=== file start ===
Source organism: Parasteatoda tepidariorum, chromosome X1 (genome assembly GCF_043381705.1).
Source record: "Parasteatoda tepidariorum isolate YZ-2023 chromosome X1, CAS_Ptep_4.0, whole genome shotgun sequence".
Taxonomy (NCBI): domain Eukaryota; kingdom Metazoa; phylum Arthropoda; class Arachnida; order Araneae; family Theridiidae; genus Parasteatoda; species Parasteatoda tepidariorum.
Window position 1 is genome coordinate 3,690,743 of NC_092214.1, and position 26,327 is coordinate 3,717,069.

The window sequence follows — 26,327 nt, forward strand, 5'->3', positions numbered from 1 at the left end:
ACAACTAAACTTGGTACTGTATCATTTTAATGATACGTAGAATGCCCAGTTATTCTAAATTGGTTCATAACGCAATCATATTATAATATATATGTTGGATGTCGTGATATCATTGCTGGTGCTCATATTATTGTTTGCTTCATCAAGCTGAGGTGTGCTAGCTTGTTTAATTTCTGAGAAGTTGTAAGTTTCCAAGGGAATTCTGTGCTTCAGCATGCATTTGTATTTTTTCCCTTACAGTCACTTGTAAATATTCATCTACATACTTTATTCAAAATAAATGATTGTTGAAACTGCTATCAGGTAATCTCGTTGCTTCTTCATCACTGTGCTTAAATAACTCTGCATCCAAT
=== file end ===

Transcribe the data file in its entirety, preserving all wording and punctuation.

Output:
Source organism: Parasteatoda tepidariorum, chromosome X1 (genome assembly GCF_043381705.1).
Source record: "Parasteatoda tepidariorum isolate YZ-2023 chromosome X1, CAS_Ptep_4.0, whole genome shotgun sequence".
Taxonomy (NCBI): domain Eukaryota; kingdom Metazoa; phylum Arthropoda; class Arachnida; order Araneae; family Theridiidae; genus Parasteatoda; species Parasteatoda tepidariorum.
Window position 1 is genome coordinate 3,690,743 of NC_092214.1, and position 26,327 is coordinate 3,717,069.

The window sequence follows — 26,327 nt, forward strand, 5'->3', positions numbered from 1 at the left end:
ACAACTAAACTTGGTACTGTATCATTTTAATGATACGTAGAATGCCCAGTTATTCTAAATTGGTTCATAACGCAATCATATTATAATATATATGTTGGATGTCGTGATATCATTGCTGGTGCTCATATTATTGTTTGCTTCATCAAGCTGAGGTGTGCTAGCTTGTTTAATTTCTGAGAAGTTGTAAGTTTCCAAGGGAATTCTGTGCTTCAGCATGCATTTGTATTTTTTCCCTTACAGTCACTTGTAAATATTCATCTACATACTTTATTCAAAATAAATGATTGTTGAAACTGCTATCAGGTAATCTCGTTGCTTCTTCATCACTGTGCTTAAATAACTCTGCATCCAAT